There are many who see the process of buying salvage and repairing it as a solution to a cheaper vehicle that can be sold on for a profit, or at least a cheaper motoring solution. The realities for many are completely different though, when the true cost of repairing and making roadworthy are explored.
Let’s start at the beginning
Most cars that are involved in an accident and are not deemed as cost effective to be repaired by the insurance company find themselves at one of the several salvage auctions, in order to recover some of the money paid out as a claim.
Depending on the damage, the car is labelled as a category.
- X= No or little damage (Often, stolen recovered)
- D = Smaller amount of repairable damage
- C = Considerable damage, not deemed as cost effective to repair
- The B and A categories can only be bought to strip down for spares or must be crushed, scrapped and disposed of.
The first thing to consider, that with the exception of Cat X, all cars are now categorised for the rest of their life and their resalable value is now less, no matter how good the repairs are.
The Buying Process
Because in many cases the value of the parts within the wreck is worth more than the cost value to repair, anyone trying to buy a car will be competing with “breaker yards”, who see the same vehicle as a suitable supply of recycle spares for their customers. This can drive the cost of some vehicles with hard to find spares higher at auction that many would it expect it to go. In fact it is not unusual for some damaged cars to sell for more than a road worthy version, because of the profits associated with certain parts on that vehicle, if there is a suitable demand. Often it is the Mercedes, BMW’s, Audis and other premium brands that can sell well above what is deemed as cost effective.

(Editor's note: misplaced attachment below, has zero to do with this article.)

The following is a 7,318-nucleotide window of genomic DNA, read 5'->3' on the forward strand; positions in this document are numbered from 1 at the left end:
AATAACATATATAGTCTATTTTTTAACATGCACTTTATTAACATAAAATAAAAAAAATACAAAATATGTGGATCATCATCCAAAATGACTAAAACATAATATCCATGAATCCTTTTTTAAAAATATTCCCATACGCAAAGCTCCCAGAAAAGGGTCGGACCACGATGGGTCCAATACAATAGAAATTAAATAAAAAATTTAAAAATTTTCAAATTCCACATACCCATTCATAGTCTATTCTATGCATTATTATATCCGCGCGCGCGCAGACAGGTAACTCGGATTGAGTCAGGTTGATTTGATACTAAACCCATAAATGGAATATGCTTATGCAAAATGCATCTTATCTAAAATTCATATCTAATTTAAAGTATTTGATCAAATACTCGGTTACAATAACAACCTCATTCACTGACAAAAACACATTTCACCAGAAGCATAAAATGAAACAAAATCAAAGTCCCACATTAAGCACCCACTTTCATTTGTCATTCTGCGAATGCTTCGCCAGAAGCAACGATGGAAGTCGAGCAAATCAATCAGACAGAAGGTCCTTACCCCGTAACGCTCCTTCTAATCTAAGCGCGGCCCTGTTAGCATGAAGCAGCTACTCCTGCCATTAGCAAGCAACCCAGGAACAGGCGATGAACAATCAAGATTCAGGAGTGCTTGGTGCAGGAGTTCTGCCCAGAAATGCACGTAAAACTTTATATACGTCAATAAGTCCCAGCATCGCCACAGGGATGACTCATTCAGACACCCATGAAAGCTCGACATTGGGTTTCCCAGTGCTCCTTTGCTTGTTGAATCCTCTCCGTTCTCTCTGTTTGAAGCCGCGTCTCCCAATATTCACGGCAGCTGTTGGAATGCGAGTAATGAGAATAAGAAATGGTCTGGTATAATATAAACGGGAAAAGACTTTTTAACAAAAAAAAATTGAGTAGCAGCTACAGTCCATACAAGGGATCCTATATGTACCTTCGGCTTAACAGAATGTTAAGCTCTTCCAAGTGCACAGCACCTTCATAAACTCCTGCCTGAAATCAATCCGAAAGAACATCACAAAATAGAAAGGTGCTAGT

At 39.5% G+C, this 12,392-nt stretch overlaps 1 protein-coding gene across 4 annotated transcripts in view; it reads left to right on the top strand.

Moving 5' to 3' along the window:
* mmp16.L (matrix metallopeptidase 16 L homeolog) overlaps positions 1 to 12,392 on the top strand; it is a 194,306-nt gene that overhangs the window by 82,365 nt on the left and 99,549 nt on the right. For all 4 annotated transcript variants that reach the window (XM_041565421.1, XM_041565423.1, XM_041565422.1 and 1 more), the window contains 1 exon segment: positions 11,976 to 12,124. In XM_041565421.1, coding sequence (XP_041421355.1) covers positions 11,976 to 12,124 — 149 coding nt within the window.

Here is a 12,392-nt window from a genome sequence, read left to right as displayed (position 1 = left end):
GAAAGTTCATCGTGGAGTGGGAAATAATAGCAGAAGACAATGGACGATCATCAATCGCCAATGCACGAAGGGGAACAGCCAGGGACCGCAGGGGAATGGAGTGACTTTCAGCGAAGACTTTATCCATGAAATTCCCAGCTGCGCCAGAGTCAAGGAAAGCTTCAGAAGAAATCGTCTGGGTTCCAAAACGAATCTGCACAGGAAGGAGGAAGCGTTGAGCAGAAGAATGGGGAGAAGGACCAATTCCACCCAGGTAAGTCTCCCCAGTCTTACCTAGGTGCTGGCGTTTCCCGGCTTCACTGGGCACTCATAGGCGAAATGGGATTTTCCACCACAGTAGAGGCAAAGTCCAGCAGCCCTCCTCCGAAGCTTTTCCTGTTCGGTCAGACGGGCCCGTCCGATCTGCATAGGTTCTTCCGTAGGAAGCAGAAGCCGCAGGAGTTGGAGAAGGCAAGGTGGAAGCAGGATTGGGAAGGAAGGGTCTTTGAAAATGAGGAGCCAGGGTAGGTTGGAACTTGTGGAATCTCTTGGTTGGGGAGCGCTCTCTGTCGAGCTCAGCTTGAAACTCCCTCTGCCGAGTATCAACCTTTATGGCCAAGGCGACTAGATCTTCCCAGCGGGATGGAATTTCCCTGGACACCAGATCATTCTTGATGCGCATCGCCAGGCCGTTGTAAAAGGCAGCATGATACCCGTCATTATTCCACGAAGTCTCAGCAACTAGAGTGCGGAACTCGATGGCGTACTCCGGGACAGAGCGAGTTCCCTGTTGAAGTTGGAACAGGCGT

So in choosing the right car for a project to repair, it is often the models that are not in demand from scrap Yards (which has a double benefit, as it is likely that parts will be cheaper and easier to source), and those that do not have a premium badge as a brand.
As we have touched on earlier, if a vehicle is in demand by a breaker yard for the value of its parts, it is likely to be an indication that these spares are either expensive to buy or difficult to source. so the message is, that before buying any vehicle make sure sufficient research is one on locating the components as being in stock and the true price of each, starting this process after the sale is too late and likely to catch many out.
More Costs Often Missed
Parts and the cost of the vehicle does not add up to the final cost of any project. Other costs often missed include, trailer transport to get the vehicle from the auction, applying for documents, phone calls to locate spares, petrol and postage to collect or receive components, cleaning materials, tools to work on tit, MOT costs, extras such as oil, brake fluid, tyres and all other small components such as bolts, screws etc. The bad news is that most people doing this for the first time, do not include these extras in their final cost analysis, to what price is a good price to purchase the vehicle.
Success At Repairs
We can’t ignore the professionals who do make money on repairing salvage, but they tend to have certain things in common.
- Direct access to parts. Obviously “breakers” that already have the parts and not buying these at retail price have a head start. Plus time saved and phone calls trying to locate what is needed.
- Own their own trailer or vehicle carrier. Again if the collection is done at cost, then there is more money left for the project.
Failing all this, it about taking enough time to buy the right project.